Monday, April 19, 2010

I'd Love to Turn You On #7: King Sunny Ade - Juju Music

Welcome to Twist & Shout’s “I’d Love To Turn You On” a fortnightly column by our deeply knowledgeable staff of hardcore collectors and music lovers who want to spend some time turning you on to some of their favorite releases of yore; titles that may have slipped out of the public favor, or perhaps never quite found the audience they deserve. Dig in to some terrific musical esoterica and enjoy the sounds.

"...the rhythm is basically simple and, once you hook it up, it flows endlessly."

So says King Sunny Ade in the liner notes and the music herein bears it out - 20 players working toward one goal of creating a melodic, tightly interwoven music that manages to marry traditional Africa with the modern West, to feel earthbound and look up and out toward some psychedelic space at the same time. Does it sound like too much to put on one record's shoulders? For proof listen to the lead track "Ja Funmi," just over 7 minutes of absolute perfection, in which Sunny Ade and his African Beats bring their Nigerian dance music up north to meet English label owner Chris Blackwell and French producer Martin Meissonnier to have them help sharpen up the hooks without losing the rhythmic sleekness. Together they create a music that's at once calming and exciting, both soothing and crazy in its density, and like nothing you've ever heard before - unless you've listened to Sunny Ade, that is. And dig in further to hear Ade's sharp guitar leads trading off with Demala Adepoju's Hawaiian-sounding steel guitar (especially on "Ma Jaiye Oni") and the synthesizers and keyboards played by both Ade and Meissonnier providing some of the most unique sounds you've ever heard on any record anywhere - check the way the drums and synths interact on the otherworldly "Sunny Ti De Ariya" for the best example.
This record is the result of Blackwell's search for a new star to fill the shoes on his label that were left vacant when global superstar Bob Marley passed away in 1981. He wanted someone whose music was accessible enough to cross over in the West, someone who was already an established star in their homeland, and King Sunny Ade, who'd been performing music professionally since he was a teenager and running his own record label since the early 1970's, fit the bill perfectly. Ade made two more records for Blackwell's label - the great Synchro System and Aura, both now sadly out of print and both well worth snapping up when you find them - before he parted ways with the label and in some ways this first effort is their best, culling through the band's recent catalog and sharpening up the tunes for consumption outside of Africa without losing their edge or sacrificing an iota of Ade's musical integrity. I can't think of a synthesis of Africa and Europe more successful than this record. From here, continue to explore outward because in my experience, you simply can't go wrong with anything in King Sunny Ade's catalog. Sadly, King Sunny Ade and his African Beats were scheduled to play next Friday, April 30th at the Boulder Theater but have been forced to cancel their North American tour due to circumstances arising from the death of two band members late last month in an auto accident. When the group finds themselves able to come to the States again, I strongly suggest that you make the show. You won't regret it.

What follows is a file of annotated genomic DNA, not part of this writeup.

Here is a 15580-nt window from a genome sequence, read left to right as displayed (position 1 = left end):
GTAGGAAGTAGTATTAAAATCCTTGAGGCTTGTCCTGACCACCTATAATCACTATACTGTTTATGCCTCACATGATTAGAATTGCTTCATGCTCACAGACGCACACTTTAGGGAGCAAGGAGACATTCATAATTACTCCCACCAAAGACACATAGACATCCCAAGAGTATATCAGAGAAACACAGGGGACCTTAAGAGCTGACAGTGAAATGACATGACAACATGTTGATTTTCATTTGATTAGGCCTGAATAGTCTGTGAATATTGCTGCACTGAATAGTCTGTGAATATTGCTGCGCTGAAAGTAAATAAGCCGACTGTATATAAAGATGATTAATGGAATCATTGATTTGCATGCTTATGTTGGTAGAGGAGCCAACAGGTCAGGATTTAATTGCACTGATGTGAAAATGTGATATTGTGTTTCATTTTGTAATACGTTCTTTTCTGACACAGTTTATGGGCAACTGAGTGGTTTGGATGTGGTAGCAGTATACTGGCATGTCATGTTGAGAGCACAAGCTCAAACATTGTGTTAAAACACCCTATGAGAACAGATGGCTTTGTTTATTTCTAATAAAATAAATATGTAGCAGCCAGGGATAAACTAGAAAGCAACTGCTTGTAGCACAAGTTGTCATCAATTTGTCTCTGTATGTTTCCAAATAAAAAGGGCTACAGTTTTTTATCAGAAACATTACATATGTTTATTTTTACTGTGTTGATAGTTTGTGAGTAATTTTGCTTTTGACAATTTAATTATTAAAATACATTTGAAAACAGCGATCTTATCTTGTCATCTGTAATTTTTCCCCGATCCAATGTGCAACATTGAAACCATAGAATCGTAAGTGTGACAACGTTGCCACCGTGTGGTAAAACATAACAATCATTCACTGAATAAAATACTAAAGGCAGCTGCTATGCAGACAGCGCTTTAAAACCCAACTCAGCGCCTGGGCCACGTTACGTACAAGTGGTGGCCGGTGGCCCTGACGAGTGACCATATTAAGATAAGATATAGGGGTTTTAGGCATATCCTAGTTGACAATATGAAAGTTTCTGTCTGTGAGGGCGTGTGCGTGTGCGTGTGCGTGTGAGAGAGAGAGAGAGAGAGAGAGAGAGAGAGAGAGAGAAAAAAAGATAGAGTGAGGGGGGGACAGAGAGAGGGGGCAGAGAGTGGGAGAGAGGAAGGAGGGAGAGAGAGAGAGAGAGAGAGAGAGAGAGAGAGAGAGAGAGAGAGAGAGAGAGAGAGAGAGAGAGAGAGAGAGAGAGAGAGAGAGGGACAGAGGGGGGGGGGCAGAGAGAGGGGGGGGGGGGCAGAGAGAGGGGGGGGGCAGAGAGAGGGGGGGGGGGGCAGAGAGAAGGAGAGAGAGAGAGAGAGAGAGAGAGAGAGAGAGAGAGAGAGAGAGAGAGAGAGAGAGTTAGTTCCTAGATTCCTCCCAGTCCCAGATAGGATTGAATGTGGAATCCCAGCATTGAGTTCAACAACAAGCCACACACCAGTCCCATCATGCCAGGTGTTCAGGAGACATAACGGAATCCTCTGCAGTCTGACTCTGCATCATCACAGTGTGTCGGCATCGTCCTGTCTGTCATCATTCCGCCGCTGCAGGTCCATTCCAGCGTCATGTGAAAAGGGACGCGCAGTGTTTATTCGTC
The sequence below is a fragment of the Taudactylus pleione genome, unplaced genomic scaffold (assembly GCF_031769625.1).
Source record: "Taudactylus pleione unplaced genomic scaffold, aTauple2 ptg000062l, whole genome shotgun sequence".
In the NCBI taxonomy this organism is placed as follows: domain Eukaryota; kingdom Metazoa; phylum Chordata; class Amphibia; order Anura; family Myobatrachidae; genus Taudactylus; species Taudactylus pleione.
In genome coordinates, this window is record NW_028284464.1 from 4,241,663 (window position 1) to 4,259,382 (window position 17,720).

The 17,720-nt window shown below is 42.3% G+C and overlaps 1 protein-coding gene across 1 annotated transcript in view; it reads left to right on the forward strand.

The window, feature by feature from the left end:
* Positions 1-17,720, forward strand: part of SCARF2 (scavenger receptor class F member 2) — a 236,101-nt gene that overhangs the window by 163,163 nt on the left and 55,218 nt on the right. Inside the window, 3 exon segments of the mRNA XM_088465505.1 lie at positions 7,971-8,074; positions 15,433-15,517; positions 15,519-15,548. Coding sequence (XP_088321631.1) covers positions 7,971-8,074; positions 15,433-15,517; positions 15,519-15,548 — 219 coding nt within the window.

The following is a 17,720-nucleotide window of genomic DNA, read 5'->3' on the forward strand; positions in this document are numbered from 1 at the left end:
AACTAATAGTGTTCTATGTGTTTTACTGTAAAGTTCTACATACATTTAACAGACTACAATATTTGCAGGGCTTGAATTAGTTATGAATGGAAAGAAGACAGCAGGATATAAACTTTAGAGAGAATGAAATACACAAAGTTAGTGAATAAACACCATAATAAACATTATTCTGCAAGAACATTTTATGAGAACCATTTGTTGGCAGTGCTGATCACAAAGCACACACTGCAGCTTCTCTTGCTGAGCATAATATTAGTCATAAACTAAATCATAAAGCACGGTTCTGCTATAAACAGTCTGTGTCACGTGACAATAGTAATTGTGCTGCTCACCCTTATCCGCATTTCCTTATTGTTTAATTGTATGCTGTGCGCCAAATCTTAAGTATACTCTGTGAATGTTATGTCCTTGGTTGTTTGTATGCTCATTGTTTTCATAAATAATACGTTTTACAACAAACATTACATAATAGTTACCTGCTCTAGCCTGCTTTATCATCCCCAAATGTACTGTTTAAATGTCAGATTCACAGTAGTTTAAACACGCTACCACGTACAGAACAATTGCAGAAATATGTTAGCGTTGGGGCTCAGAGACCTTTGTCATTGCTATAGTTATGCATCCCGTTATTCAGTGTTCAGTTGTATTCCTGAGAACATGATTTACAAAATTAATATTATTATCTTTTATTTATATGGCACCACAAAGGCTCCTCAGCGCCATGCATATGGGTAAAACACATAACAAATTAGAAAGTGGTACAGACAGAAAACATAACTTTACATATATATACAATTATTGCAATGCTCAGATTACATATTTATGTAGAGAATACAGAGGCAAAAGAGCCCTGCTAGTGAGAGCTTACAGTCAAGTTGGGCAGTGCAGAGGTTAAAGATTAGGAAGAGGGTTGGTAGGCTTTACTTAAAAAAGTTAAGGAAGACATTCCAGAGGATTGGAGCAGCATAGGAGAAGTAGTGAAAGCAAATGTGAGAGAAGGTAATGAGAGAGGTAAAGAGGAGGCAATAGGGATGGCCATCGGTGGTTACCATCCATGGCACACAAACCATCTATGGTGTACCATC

-- Patrick

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